“Meow Said the Cow,” Dodd’s tale in verse about farm animals suffering a bit of an identity crisis, is just as effortless – but entirely different in focus (ages 3-6, Arthur A. Levine Books, $16.99).
With poetry that strolls along at an pleasant pace, it tells the story of a sleepy-head cat whose magic spell aims to quiet the rooster’s crowing. “He puffed out his chest and opened his beak/and out came the tiniest, ‘squeak, squeak, squeak!’ ”
Of course, if the rooster now has the mouse’s voice, there’s no telling what other sort of mayhem is in store, and Dodd uses sunrise-bright illustrations to highlight the silliness of the situation – and the predicament cat finds himself in. It’s easy to read, easy to laugh at – and easy to love.
http://hamptonroads.com/2011/05/easy-does-it

My first piece of published work.

In 1991, The Guardian Newspaper approached Central Saint Martin's illustration department with a competition. The brief was to illustrate an article to be published in the newspaper the next day. The winner would not know until they saw their illustration in the paper. So when I saw somebody reading the paper on the tube that morning and realised that the it was my illustration that had been printed, I can still remember the thrill!
I just resisted the urge to nudge the man next to me and say "I did that!"
I still get the same thrill today whenever I see one of my books in a bookshop, or better still, being read by a child.
As prize I received the sum of £250. Probably about the same as you would be payed today, twenty years later!

Thursday, 16 June 2011

The latest Adventures of Charlie and Bandit.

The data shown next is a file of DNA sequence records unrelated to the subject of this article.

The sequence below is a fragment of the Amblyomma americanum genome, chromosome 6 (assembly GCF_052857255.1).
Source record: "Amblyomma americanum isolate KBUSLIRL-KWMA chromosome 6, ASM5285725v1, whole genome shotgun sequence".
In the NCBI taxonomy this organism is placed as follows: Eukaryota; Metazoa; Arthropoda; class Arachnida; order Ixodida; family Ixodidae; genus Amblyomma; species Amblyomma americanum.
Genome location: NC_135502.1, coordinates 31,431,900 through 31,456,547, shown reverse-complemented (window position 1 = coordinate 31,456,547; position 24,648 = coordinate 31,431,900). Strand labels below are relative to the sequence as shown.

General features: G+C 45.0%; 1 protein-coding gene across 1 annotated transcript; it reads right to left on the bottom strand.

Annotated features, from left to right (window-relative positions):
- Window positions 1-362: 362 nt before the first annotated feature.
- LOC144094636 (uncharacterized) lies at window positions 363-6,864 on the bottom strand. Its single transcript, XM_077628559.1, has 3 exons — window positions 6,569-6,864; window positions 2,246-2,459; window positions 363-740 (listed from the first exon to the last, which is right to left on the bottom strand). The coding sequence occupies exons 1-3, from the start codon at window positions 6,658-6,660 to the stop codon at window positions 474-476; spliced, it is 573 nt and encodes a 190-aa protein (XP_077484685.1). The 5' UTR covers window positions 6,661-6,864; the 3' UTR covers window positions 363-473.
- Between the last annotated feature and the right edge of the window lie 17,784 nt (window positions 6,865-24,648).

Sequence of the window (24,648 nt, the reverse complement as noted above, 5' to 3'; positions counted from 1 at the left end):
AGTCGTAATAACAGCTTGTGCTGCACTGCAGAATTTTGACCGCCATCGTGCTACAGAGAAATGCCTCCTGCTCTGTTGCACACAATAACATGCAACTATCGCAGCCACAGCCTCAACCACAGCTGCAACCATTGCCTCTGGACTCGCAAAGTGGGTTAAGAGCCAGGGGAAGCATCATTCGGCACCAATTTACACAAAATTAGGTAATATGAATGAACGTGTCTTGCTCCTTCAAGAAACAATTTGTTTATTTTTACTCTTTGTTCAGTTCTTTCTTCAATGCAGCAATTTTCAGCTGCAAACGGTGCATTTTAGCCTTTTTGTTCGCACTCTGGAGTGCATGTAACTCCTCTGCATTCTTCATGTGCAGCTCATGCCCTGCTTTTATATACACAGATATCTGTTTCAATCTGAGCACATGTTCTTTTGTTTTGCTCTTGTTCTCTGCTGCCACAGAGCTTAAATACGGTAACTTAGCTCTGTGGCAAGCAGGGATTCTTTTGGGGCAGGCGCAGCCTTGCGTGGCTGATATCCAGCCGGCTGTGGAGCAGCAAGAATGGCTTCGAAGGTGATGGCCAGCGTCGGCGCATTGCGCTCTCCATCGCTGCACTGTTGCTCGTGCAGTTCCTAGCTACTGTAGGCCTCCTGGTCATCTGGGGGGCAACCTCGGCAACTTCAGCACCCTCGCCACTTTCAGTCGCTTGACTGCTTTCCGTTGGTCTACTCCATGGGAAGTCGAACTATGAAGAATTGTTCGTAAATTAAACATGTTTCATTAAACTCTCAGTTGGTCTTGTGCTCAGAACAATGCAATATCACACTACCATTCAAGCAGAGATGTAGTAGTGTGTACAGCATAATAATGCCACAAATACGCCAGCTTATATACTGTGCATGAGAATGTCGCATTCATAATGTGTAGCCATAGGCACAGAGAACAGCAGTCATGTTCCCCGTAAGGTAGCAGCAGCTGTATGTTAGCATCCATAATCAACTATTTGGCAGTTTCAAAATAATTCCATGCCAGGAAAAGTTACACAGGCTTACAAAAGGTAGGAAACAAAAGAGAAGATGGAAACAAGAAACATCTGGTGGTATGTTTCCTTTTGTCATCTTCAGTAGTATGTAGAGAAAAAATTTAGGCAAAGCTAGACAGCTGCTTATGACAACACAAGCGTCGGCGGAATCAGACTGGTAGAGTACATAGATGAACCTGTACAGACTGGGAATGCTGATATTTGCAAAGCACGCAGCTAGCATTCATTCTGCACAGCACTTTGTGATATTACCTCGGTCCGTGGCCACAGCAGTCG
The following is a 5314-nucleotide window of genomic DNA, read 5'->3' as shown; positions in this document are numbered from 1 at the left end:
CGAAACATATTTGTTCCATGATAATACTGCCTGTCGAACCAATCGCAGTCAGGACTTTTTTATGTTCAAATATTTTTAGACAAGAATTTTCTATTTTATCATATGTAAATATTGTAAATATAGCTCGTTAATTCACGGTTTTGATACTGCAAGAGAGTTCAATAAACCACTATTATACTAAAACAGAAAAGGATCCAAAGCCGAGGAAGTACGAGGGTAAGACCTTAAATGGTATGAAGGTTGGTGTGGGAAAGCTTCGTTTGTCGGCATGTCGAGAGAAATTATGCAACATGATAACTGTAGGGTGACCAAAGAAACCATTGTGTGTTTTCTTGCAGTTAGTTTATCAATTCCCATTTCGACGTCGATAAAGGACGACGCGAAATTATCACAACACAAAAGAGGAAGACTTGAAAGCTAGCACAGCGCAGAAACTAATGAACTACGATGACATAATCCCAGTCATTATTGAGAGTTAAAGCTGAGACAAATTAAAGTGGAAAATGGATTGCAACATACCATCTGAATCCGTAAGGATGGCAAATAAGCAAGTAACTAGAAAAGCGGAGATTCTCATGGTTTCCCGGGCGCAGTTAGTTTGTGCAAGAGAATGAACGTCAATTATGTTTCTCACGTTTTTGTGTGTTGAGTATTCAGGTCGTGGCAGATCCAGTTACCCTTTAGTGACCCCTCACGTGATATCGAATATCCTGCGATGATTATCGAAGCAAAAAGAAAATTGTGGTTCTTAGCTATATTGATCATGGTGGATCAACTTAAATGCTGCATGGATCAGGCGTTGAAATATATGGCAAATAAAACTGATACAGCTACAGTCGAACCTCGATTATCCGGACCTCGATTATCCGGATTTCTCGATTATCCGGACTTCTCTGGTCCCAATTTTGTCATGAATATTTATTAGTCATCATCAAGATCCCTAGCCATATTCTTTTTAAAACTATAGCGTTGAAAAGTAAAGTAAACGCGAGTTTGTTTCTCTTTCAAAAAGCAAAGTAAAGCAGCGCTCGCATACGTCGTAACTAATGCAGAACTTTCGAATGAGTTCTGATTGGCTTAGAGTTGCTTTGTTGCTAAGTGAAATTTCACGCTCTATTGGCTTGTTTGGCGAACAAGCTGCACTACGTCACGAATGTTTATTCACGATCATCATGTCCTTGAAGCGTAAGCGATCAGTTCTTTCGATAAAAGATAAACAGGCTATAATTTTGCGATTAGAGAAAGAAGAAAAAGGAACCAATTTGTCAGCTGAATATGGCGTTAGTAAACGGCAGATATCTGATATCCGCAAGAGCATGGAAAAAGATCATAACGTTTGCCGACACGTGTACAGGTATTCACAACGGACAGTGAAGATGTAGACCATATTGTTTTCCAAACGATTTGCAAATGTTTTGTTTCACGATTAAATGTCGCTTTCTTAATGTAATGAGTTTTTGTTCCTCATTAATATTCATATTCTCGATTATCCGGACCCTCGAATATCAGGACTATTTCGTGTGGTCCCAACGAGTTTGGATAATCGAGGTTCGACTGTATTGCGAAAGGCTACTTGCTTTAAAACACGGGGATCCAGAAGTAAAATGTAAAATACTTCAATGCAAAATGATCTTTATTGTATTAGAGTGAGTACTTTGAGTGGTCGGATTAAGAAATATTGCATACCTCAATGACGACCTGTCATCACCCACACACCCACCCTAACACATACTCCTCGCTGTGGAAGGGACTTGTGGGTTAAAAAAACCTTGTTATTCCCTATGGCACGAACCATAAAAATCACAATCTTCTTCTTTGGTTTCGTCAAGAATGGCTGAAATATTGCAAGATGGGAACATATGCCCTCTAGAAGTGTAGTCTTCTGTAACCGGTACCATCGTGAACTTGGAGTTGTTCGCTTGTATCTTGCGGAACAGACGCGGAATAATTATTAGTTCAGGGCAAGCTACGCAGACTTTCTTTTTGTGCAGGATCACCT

This time our friends find themselves in ancient Egypt. I'm well on the well to finishing this, the second title in the Adventures of Charlie and Bandit series "An Egyptian Escape".
The first book, "A Roman Rescue" has been chosen for the 2011 Summer Reading Challenge which is very exciting!http://cloverhillbookreviews.blogspot.com/search/label/K%20A%20Gerrard
Fabulous author, Kelly Gerrard, is busy dreaming up their next action packed adventure, as well as working on other exciting projects.

Shhhhh! Keep it under your hat....

This cheeky chap will be making an appearance in 2012. Watch this space!

A little about me...

Well, here goes! I hope you find my blog of interest.
First, a little about me. I was born in Surrey in the United Kingdom, to a family of designers. My parents Robert Dodd and Fay Hillier met at the Royal College of Art in the late fifties, where they studied textile design. Their work as designer's is represented in the V and A permanent collection.
So the house I grew up in was full of drawing and discussion, and as a young child I used to help colour up designs, remove cow gum, etc.

I can never remember wanting to be anything other than an artist, as this piece of school work shows. (What a swot I was at age 10!)
So I achieved my ambition and completed a foundation course at Kingston Polytechnic and a degree in Graphic Design and Illustration at Central Saint Martins School of Art.
I started my degree in Graphic design, only switching to illustration fairly late in the course, and I think this has informed my illustration style ever since.
I have now been working as an illustrator since I left college and now focus mainly on children's book. In 2005 I started to write as well as illustrate books, which is wonderfully satisfying.